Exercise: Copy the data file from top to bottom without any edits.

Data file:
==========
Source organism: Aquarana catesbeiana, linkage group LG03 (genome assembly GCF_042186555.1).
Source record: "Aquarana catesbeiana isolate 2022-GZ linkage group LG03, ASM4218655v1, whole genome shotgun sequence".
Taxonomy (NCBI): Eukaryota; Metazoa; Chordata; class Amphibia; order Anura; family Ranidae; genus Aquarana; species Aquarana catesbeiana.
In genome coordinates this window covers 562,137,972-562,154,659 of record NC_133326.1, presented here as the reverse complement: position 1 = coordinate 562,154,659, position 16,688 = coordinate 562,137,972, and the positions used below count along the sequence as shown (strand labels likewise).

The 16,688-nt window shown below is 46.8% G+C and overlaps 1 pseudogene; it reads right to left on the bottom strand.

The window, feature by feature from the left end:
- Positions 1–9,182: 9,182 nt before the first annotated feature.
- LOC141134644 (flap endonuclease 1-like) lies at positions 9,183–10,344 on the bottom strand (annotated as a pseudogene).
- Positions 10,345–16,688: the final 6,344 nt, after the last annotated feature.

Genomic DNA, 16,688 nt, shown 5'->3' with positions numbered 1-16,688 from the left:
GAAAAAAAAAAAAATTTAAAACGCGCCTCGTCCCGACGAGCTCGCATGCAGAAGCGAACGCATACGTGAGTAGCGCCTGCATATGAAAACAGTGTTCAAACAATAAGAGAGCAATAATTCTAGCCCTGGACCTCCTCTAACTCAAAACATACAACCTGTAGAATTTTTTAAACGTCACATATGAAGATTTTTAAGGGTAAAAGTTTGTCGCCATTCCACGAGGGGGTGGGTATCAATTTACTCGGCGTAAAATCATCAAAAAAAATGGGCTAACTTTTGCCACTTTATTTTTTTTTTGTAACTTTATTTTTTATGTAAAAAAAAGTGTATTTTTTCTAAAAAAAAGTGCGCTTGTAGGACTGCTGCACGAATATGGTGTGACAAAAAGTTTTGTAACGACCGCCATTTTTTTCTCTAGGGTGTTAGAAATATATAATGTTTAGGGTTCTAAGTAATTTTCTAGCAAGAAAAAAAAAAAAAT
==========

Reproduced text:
Source organism: Aquarana catesbeiana, linkage group LG03 (genome assembly GCF_042186555.1).
Source record: "Aquarana catesbeiana isolate 2022-GZ linkage group LG03, ASM4218655v1, whole genome shotgun sequence".
Taxonomy (NCBI): Eukaryota; Metazoa; Chordata; class Amphibia; order Anura; family Ranidae; genus Aquarana; species Aquarana catesbeiana.
In genome coordinates this window covers 562,137,972-562,154,659 of record NC_133326.1, presented here as the reverse complement: position 1 = coordinate 562,154,659, position 16,688 = coordinate 562,137,972, and the positions used below count along the sequence as shown (strand labels likewise).

The 16,688-nt window shown below is 46.8% G+C and overlaps 1 pseudogene; it reads right to left on the bottom strand.

The window, feature by feature from the left end:
- Positions 1–9,182: 9,182 nt before the first annotated feature.
- LOC141134644 (flap endonuclease 1-like) lies at positions 9,183–10,344 on the bottom strand (annotated as a pseudogene).
- Positions 10,345–16,688: the final 6,344 nt, after the last annotated feature.

Genomic DNA, 16,688 nt, shown 5'->3' with positions numbered 1-16,688 from the left:
GAAAAAAAAAAAAATTTAAAACGCGCCTCGTCCCGACGAGCTCGCATGCAGAAGCGAACGCATACGTGAGTAGCGCCTGCATATGAAAACAGTGTTCAAACAATAAGAGAGCAATAATTCTAGCCCTGGACCTCCTCTAACTCAAAACATACAACCTGTAGAATTTTTTAAACGTCACATATGAAGATTTTTAAGGGTAAAAGTTTGTCGCCATTCCACGAGGGGGTGGGTATCAATTTACTCGGCGTAAAATCATCAAAAAAAATGGGCTAACTTTTGCCACTTTATTTTTTTTTTGTAACTTTATTTTTTATGTAAAAAAAAGTGTATTTTTTCTAAAAAAAAGTGCGCTTGTAGGACTGCTGCACGAATATGGTGTGACAAAAAGTTTTGTAACGACCGCCATTTTTTTCTCTAGGGTGTTAGAAATATATAATGTTTAGGGTTCTAAGTAATTTTCTAGCAAGAAAAAAAAAAAAAT